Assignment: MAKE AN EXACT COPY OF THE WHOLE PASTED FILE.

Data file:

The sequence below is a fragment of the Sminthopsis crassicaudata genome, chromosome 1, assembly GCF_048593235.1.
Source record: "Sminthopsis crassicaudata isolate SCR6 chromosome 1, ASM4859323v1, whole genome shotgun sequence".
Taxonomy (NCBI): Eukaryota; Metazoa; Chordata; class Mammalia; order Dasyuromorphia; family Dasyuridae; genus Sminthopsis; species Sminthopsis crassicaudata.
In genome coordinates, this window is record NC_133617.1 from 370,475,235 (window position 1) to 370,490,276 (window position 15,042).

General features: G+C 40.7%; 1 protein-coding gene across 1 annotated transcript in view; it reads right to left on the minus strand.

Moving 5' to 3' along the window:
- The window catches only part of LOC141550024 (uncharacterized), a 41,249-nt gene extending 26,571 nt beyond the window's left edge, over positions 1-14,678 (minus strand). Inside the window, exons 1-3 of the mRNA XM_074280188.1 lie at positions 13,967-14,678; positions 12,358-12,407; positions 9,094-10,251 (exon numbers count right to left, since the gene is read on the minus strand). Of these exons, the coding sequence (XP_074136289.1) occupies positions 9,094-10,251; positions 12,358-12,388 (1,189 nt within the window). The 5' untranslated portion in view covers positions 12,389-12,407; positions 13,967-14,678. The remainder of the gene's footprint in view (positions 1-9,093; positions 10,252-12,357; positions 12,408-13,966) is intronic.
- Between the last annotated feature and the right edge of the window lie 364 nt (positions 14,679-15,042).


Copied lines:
The sequence below is a fragment of the Sminthopsis crassicaudata genome, chromosome 1, assembly GCF_048593235.1.
Source record: "Sminthopsis crassicaudata isolate SCR6 chromosome 1, ASM4859323v1, whole genome shotgun sequence".
Taxonomy (NCBI): Eukaryota; Metazoa; Chordata; class Mammalia; order Dasyuromorphia; family Dasyuridae; genus Sminthopsis; species Sminthopsis crassicaudata.
In genome coordinates, this window is record NC_133617.1 from 370,475,235 (window position 1) to 370,490,276 (window position 15,042).

General features: G+C 40.7%; 1 protein-coding gene across 1 annotated transcript in view; it reads right to left on the minus strand.

Moving 5' to 3' along the window:
- The window catches only part of LOC141550024 (uncharacterized), a 41,249-nt gene extending 26,571 nt beyond the window's left edge, over positions 1-14,678 (minus strand). Inside the window, exons 1-3 of the mRNA XM_074280188.1 lie at positions 13,967-14,678; positions 12,358-12,407; positions 9,094-10,251 (exon numbers count right to left, since the gene is read on the minus strand). Of these exons, the coding sequence (XP_074136289.1) occupies positions 9,094-10,251; positions 12,358-12,388 (1,189 nt within the window). The 5' untranslated portion in view covers positions 12,389-12,407; positions 13,967-14,678. The remainder of the gene's footprint in view (positions 1-9,093; positions 10,252-12,357; positions 12,408-13,966) is intronic.
- Between the last annotated feature and the right edge of the window lie 364 nt (positions 14,679-15,042).